Weighed down by not knowing what to expect of the coronavirus timetable, I spent a day last week reading about climate change. Specifically, I read Three Prongs for Prudent Climate Policy, by Joseph Aldy and Richard Zeckhauser, both of Harvard University’s Kennedy School of Government.
Paradoxically I came away feeling better. Grim though the situation they describe is, theirs is anything but a counsel of despair.
For three decades, advocates for climate change policy have simultaneously emphasized the urgency of reducing greenhouse gas emissions and provided unrealistic reassurances of the feasibility of doing so. It hasn’t worked out, say Alby and Zeckhauser.
The Kyoto Protocol of 1997 imposed binding commitments on industrial nations to reduce emissions below 1990 levels in a decade. They exceeded them. Even so, global carbon dioxide emission grew 57 percent over the same ten years, because developing nations hadn’t joined the accord.
So the Paris Agreement of 2015 established “pledge and review” commitments by from virtually every nation in the world, designed to prevent warming of more than 2 degrees centigrade by 2030. But even if every country honors its pledge, the policy is unlikely to succeed in meeting the target, say Aldy and Zeckhauser,
That’s because what’s already in the atmosphere is a stock, not a flow. From the pre-industrial period to 1990, carbon dioxide concentration increased by about 75 parts per million. Since 1990, CO2 has increased by another 55 parts per million, and despite the agreements, the rate of increase is apparently accelerating.
Meanwhile, global temperature have increased around half a degree centigrade in the last thirty years. They are likely to rise faster in the years ahead. Storms, droughts, floods, fires, melting will increase. Mass migrations in response to these weather events have barely begun.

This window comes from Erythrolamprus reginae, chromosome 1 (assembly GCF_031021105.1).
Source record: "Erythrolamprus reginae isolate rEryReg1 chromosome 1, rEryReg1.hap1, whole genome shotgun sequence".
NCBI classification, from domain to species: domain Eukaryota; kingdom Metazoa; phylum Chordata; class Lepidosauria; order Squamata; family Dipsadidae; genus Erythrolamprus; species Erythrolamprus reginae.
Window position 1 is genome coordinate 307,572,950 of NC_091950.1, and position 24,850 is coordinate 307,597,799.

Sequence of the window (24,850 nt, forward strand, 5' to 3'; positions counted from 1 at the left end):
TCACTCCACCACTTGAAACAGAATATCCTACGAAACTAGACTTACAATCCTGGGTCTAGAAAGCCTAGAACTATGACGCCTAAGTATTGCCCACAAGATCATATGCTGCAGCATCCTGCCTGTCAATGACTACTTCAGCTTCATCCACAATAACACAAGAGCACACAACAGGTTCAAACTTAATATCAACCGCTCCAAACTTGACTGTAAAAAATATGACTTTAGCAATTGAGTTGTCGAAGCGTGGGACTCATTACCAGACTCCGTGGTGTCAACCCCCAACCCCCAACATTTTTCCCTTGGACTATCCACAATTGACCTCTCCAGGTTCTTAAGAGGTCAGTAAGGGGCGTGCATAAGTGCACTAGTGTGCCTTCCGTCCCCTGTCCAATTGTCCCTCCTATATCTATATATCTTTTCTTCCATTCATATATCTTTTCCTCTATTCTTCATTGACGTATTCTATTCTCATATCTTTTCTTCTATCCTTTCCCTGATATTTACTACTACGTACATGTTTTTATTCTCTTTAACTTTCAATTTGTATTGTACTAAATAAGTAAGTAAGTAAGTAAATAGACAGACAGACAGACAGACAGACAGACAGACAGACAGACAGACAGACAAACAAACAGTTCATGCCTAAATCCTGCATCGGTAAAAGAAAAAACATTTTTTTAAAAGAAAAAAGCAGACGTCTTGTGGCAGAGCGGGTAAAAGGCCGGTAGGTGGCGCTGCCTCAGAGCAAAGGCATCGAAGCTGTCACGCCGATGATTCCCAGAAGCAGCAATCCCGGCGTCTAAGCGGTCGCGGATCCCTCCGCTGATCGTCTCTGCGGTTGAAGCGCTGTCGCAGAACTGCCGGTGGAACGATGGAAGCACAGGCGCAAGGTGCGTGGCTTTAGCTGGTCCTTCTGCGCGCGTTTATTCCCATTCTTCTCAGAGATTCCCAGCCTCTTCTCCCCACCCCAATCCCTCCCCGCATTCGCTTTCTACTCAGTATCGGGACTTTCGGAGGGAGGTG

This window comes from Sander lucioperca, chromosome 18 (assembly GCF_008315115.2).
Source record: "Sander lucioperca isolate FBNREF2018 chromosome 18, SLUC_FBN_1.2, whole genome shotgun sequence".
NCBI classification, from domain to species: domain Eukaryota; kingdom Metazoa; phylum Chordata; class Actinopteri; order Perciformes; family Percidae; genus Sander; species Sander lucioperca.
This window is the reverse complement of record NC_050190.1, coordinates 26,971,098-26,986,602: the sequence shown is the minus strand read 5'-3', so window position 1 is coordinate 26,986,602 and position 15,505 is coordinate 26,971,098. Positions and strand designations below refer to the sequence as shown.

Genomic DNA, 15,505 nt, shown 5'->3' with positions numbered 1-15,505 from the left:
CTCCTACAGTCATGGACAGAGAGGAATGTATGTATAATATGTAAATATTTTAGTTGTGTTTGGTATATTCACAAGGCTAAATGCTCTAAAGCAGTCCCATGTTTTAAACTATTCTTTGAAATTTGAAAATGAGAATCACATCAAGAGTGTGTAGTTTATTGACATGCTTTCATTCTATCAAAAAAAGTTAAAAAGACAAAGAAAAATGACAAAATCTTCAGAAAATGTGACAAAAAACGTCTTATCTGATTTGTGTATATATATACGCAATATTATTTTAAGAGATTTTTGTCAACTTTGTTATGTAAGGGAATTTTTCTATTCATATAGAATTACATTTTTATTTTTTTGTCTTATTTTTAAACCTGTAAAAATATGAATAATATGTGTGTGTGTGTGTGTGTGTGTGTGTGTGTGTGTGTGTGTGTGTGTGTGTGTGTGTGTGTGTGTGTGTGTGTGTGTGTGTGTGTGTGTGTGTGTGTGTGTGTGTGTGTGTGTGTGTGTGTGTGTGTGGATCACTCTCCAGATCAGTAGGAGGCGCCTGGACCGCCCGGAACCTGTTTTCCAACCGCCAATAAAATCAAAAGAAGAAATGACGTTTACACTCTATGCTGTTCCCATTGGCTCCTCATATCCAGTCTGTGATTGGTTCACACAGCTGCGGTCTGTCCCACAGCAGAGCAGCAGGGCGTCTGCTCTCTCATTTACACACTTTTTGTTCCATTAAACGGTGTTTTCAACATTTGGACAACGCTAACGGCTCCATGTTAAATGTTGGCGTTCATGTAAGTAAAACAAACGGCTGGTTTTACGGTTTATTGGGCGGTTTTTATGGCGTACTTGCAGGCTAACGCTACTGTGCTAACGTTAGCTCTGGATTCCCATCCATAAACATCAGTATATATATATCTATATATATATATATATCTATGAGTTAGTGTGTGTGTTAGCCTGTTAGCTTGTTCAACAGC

So, the authors say, after thirty years of single-minded stress on emission reductions in climate change discourse, two other policy prongs are urgently needed.
One of these headings, adaptation, is well-known and uncontroversial, except that it costs a lot in more complicate applications than in simple adjustments. Moving heating plants from basements to upper stories so that equipment is not damaged by flooding is simple and relatively cheap. Sea barriers and storm gates to protect coastal cities are another. The sea wall to protect the Venice lagoon is almost finished, but the Army Corps of Engineers plan to protect New York City would take twenty-five years to construct.
The other strut, amelioration, is considerably less discussed, mainly for fear of the ease with which the remedy may be embraced, once the cost differences are better understood. “Solar radiation management” means putting a sunscreen into the sky – most likely sulfur particles injected into the upper atmosphere by specially built airplanes. Major volcanic eruptions over the centuries have proven that the principle will work, though myriad details of its practical application are hazy. What’s clear is that so-called “geo-engineering” would cost considerably less than emissions reduction or adaptation, especially if time were of the essence.
The only place I see radiation management brought up regularly in the things I read is in Holman Jenkins’ twice-a-week column in the editorial pages of The Wall Street Journal. The other day Jenkins noted Amazon’s Jeff Bezos’ intention to spend $10 billion to fight climate change. Don’t spend it touting nuclear power, Jenkins advised; Bill Gates is already working on that. And never mind carbon taxation; that must come, if it comes, from the Left. Instead, why not atmospheric aerosol research?
Right though Jenkins may be about the possibilities of solar radiation mitigation, he is preaching to those ready to be converted. That’s why I was interested in the Aldy-Zeckhauser paper: they are several steps closer to the mainstream. Aldy served as the Special Assistant to the President for Energy and Environment in 2009-2010. Zeckhauser works in in the tradition of tough-minded cooperation pioneered by his mentor, the policy intellectual (and Nobel laureate) Thomas Schelling.
But if we can’t handle a virus, what hope is there of devising effective policies against climate change? That’s just the point: we can handle a virus. It just takes a year, or, probably, two. The problem of arresting global warming is much more difficult, but if you believe the science, there can be no doubt that disastrous events will sooner or later cause public opinion around the world to come around
Wisdom begins with the recognition that there are three policy prongs with which to address the problem of greenhouse gases, not just one. Slowing the effects of carbon dioxide emissions – while continuing to slow emissions themselves – turns on the next election, and the two or three elections after that.